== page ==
Mortgage paperwork is not just a lender problem it’s also a consumer issue. Buyers and borrowers as a group have no idea what closing documents say. As former HUD Secretary Mel Martinez told The Washington Post, “you know if I’m a lawyer and the secretary of HUD and I’m not reading this junk, you know there’s work to be done fixing the system.”
Martinez made his remarks in 2001 and if anything the situation has only gotten worse. Indeed, you can think of 2001 as the “good old days,” an innocent time when closings were far more simple and straight forward when compared with today.
Paperwork and Time
“When does credit and when does risk transfer,” asked Wells Fargo CEO Stumpf in his speech to the National Press Club. In other words, why should minor errors which do not impact delinquencies and foreclosures lead to buy-back demands?
One way to assess underwriting quality is to simply look at the results. For instance, imagine that a borrower misses the first payment. That’s not a good sign but is it the lender’s fault? Think of a borrower death or a major auto accident after closing, things which have nothing to do with underwriting quality. In each case it is the obligation of the lender to defend the underwriting process, the central reason why lenders ask for so much documentation.
Minor paperwork defects, which show up after origination, should also be the lender’s problem but rather than force the lender to buy back the loan the more sensible option is simply to fix the documents. Among the many, many forms presented at settlement there’s always one which says the borrowers are obligated to help straighten out paperwork defects found after closing.
Another issue is fraud. A mortgage originated on the basis of fraud, say a material overstatement of income or a deliberate effort to hide debts, should be a problem for the originator for the life of the loan because such misrepresentations were supposed to have been uncovered during the underwriting process. It’s not enough to say “the borrower lied” when it’s the lender’s job to verify the borrowers income, debts, credit and financial status.
A Grace Period
Virtually all mortgages today come with a grace period for borrowers. The payment is due on the first but if the check arrives on or before the 15th there’s no late fee or credit ding. A little flexibility in the system is good for everyone otherwise borrowers and mortgage servicers will be arguing about due dates which fall on national holidays, checks lost in the mail and allegations of slow — and maybe deliberately slow — lender processing.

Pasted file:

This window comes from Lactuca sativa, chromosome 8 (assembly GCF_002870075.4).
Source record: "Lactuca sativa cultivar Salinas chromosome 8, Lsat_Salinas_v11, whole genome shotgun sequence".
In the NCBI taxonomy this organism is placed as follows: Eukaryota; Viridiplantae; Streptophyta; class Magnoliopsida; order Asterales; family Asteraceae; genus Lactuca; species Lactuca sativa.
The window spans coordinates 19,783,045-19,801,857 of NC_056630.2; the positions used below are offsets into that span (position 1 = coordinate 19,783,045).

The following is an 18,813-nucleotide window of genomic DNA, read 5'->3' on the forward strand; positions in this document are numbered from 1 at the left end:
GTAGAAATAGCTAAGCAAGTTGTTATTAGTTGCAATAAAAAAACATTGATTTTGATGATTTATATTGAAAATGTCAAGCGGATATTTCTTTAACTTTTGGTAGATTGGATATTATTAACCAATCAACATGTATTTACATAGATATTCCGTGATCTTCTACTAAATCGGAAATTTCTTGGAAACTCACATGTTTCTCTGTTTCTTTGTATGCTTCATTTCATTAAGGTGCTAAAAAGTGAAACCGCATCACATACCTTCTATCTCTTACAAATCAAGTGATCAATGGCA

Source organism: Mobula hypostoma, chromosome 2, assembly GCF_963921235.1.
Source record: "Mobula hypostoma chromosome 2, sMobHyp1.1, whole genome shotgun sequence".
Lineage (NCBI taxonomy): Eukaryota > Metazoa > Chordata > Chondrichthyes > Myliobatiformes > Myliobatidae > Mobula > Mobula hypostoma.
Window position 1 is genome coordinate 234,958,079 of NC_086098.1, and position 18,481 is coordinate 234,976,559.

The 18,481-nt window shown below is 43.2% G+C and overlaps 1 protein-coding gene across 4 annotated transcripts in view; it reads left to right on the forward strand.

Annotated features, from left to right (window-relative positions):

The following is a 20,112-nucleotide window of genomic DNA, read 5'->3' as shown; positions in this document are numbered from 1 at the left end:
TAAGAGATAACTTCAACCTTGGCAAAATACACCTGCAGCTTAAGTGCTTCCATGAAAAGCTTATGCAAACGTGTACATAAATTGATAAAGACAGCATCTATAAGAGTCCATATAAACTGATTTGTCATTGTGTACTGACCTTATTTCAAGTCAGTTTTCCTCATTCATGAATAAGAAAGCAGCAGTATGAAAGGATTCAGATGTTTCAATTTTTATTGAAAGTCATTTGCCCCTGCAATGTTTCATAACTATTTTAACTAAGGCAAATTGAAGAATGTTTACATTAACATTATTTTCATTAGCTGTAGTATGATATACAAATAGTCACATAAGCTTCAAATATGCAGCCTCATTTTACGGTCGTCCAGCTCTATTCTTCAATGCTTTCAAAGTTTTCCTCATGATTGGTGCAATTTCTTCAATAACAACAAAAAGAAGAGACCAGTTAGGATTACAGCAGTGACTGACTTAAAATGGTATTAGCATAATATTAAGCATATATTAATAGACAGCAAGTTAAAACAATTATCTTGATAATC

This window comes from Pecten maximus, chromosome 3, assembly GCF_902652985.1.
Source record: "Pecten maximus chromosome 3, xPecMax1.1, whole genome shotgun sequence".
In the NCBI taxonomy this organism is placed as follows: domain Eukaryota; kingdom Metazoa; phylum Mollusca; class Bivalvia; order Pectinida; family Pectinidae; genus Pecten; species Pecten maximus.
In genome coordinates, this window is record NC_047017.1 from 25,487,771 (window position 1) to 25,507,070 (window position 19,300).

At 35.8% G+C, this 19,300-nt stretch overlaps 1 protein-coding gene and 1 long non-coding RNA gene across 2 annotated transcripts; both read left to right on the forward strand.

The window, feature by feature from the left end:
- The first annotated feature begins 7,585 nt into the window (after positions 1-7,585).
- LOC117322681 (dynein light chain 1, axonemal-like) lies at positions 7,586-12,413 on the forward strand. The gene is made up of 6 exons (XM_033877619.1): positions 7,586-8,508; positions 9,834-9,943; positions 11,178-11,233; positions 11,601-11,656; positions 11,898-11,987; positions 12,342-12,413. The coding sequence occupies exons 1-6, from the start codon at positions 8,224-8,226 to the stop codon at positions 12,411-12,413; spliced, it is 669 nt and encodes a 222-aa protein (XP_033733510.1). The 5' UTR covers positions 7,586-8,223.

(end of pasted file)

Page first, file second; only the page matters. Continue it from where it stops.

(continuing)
As it happens a new set of buy-back rules went into effect this summer for loans bought by Fannie Mae and Freddie Mac, rules that could easily work for FHA-backed financing.
First, lender buy-back liabilities end automatically if the loan passes a Fannie Mae/Freddie Mac audit.
Second, under the Fannie Mae/Freddie Mac payment history formula loans are eligible for representation and warranty “relief” according to the following schedule:
- HARP refinances: After 12 months.
- Mortgages without delinquencies: After 36 months of consecutive, on-time payments.
- Mortgages with delinquencies during the first 36 months: Lender warranties can end in five years if the loan is current on the 60th month, provided there are not more than two 30-day delinquencies during the first 36 months.
However, it’s likely that even this new schedule will be revised. The Inspector General for the Federal Housing Finance Agency (FHFA), the regulator which oversees Fannie Mae and Freddie Mac, reported in September that a longer benchmark should be employed because “loans with a 48-month clean payment history were significantly less likely to exhibit re-purchaseable defects than loans with a 36-month clean payment history.”
Will big lenders and the FHA solve their buy-back dispute? The answer is yes because the current war of financial attrition hurts everyone.
The FHA needs the volume represented by big lenders and the lenders need volume to maximize origination systems with large fixed costs. The solution is to straighten-out the system so that ticky-tacky paperwork errors do not lead to buy-backs while substantial and serious underwriting flaws remain the responsibility of the loan originator. The Fannie Mae/Freddie Mac approach provides a likely road to success.